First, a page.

The 35th Anniversary Editions Will Publish December 1, 2020, To Aid Veterans 

 

SEATTLE, WA, May 22 — To celebrate the thirty-fifth anniversary of Wizard of the Pigeons by Megan Lindholm, Grim Oak Press is producing new editions of this seminal urban fantasy for a very good cause, with Hugo Award finalist Tommy Arnold supplying original illustrations.

 

Wizard of the Pigeons was first published in 1985. It tells the story of Wizard, a homeless veteran who possesses the Knowing, an enchantment he uses to help others. But magic has a price: Wizard must never have more than a dollar in his pocket, he must remain celibate, and he must feed and protect the pigeons. Breaking these rules strips him of his magic—and makes him vulnerable to a mysterious entity that hunts him for its own reasons.

 

"Megan Lindholm is one of my favorite writers," said Grim Oak Press publisher, Shawn Speakman. "When I learned rights for Wizard of the Pigeons were available, I recognized a way to reimagine it for a good cause. It is rightly lauded as a cornerstone of urban fantasy, but it is also a timeless book about our veterans who sacrifice so much, the homeless we try to avoid, and the PTSD that not only damages our vulnerable but harms society's collective good. In support of veterans, Grim Oak Press will donate 5 percent of the book's profits to the National Veterans Foundation as a way to acknowledge their sacrifices and give back."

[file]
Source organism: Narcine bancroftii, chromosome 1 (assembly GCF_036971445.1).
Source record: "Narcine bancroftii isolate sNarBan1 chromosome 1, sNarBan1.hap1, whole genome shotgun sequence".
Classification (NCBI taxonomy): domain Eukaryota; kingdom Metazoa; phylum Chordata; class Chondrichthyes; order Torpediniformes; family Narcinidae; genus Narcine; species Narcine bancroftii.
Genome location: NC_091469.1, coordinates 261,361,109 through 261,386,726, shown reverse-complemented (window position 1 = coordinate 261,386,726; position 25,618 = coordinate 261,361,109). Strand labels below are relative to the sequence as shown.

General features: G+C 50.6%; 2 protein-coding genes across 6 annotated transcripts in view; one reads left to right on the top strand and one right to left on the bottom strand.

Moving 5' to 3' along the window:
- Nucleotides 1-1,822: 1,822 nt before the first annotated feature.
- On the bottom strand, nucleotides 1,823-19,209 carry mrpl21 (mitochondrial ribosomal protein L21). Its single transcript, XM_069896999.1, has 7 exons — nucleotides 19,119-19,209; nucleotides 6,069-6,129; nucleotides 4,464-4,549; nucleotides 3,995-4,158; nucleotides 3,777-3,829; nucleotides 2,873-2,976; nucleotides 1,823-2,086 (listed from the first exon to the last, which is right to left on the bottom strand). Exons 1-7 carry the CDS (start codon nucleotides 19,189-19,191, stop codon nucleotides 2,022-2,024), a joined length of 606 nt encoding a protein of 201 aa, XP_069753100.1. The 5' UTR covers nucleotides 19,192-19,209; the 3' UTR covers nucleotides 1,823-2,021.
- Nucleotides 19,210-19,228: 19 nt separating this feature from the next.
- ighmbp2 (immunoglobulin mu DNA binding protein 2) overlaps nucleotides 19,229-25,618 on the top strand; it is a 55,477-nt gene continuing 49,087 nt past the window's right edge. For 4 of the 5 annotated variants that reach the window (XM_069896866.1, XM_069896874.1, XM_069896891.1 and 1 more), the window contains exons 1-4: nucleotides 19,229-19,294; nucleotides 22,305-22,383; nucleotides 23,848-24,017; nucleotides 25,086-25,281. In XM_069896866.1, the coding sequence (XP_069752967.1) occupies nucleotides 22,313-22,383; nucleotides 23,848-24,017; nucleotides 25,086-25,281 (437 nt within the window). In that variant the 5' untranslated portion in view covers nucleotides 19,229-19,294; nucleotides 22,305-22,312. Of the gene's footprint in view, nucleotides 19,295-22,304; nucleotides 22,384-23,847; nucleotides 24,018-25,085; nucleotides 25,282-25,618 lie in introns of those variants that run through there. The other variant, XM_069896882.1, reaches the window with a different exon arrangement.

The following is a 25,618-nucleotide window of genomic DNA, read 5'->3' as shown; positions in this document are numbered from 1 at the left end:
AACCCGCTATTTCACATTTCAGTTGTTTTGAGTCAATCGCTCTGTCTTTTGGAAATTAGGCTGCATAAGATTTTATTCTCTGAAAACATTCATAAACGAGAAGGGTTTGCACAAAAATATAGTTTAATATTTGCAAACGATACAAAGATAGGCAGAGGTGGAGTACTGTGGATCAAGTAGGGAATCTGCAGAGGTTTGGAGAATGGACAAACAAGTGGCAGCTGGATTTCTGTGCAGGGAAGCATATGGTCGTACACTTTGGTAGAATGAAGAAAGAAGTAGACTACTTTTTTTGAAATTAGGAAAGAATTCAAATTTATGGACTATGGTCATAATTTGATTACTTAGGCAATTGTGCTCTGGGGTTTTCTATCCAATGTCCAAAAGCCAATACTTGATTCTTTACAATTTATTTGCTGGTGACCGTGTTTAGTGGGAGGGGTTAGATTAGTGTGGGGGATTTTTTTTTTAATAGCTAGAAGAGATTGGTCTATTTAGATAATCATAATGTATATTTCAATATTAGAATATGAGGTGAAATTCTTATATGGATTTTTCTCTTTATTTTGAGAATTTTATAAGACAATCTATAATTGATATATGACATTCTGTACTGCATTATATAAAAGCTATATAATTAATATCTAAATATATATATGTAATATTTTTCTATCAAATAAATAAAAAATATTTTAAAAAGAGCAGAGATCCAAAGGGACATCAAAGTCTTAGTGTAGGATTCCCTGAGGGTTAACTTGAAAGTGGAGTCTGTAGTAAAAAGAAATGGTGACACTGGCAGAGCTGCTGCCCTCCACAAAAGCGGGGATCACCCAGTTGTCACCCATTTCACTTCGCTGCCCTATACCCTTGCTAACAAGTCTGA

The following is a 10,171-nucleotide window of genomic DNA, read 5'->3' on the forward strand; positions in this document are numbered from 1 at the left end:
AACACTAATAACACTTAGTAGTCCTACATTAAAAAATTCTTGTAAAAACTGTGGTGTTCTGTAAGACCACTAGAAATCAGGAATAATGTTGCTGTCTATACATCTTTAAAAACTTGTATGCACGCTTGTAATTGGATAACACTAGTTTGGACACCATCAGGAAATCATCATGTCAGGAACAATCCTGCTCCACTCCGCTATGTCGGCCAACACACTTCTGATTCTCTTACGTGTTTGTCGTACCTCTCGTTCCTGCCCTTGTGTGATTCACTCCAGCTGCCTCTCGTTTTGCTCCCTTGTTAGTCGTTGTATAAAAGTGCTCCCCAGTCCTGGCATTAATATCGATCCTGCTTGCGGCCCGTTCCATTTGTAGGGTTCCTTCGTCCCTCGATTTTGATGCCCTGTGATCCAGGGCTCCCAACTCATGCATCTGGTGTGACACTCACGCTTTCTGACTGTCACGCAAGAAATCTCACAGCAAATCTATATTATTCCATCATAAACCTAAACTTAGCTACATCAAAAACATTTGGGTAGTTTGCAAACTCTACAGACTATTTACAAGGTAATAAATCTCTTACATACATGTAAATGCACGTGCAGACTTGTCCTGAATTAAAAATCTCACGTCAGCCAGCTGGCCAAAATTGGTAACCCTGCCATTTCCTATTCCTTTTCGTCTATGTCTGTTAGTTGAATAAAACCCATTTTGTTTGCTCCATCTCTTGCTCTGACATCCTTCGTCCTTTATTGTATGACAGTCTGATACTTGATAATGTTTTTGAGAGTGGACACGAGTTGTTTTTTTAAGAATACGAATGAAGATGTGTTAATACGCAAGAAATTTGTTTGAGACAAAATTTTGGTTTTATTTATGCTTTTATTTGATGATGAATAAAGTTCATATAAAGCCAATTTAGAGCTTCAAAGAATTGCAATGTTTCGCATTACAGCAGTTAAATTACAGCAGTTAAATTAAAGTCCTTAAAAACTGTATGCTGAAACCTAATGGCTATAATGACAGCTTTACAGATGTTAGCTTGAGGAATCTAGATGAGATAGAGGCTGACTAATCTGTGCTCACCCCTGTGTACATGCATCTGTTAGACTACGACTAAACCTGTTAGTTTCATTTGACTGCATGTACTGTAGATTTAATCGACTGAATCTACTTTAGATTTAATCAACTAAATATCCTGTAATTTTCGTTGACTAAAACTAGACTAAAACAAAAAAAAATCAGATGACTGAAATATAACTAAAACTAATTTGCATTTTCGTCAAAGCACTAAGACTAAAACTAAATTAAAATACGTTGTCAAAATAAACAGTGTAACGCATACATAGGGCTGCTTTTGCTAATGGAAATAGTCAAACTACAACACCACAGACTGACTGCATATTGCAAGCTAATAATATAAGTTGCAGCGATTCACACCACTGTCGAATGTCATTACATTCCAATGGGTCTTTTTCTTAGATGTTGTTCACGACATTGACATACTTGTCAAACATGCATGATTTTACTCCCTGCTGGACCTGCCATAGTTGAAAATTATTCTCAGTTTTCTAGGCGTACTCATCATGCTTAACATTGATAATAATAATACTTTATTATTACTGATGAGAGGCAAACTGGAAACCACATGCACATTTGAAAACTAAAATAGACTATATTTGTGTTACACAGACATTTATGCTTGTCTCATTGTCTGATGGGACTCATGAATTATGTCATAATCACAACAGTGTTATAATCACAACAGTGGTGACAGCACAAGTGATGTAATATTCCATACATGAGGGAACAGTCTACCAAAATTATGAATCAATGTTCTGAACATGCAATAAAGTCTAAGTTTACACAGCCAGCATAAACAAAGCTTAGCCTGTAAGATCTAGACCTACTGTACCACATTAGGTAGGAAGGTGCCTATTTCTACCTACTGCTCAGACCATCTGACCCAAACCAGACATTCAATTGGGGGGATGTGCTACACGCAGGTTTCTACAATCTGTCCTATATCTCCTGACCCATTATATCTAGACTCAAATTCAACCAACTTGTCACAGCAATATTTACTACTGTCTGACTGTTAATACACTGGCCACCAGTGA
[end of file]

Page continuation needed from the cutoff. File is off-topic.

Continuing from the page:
The limited and lettered editions of Wizard of the Pigeons will be available for pre-order on June 1st at 10:00am PT, to publish December 1st.


The wide-release hardcover and ebook of Wizard of the Pigeons are available for pre-order now from your favorite bookstore. Signed copies of the wide-release hardcover will be available on The Signed Page on June 1st.  

 

Grim Oak Press is the award-winning science fiction and fantasy publisher devoted to producing beautiful limited and signed editions. It most recently published Age of Death by Michael J. Sullivan; Unfettered III, featuring stories from Robert Jordan & Brandon Sanderson, Naomi Novik, Brian Herbert & Kevin J. Anderson, Seanan McGuire, and many more; as well as the sci-fi novel Street Freaks by bestselling Shannara author, Terry Brooks.

 

Megan Lindholm lives on fourteen acres in the outskirts of McKenna, Washington, surrounded by wildlife of all types. She is a grandmother to seven youngsters of various ages. She has been a published author since she was eighteen years old, and in 2020, that was fifty years ago. While she shares a keyboard with Robin Hobb, they are definitely not the same writer!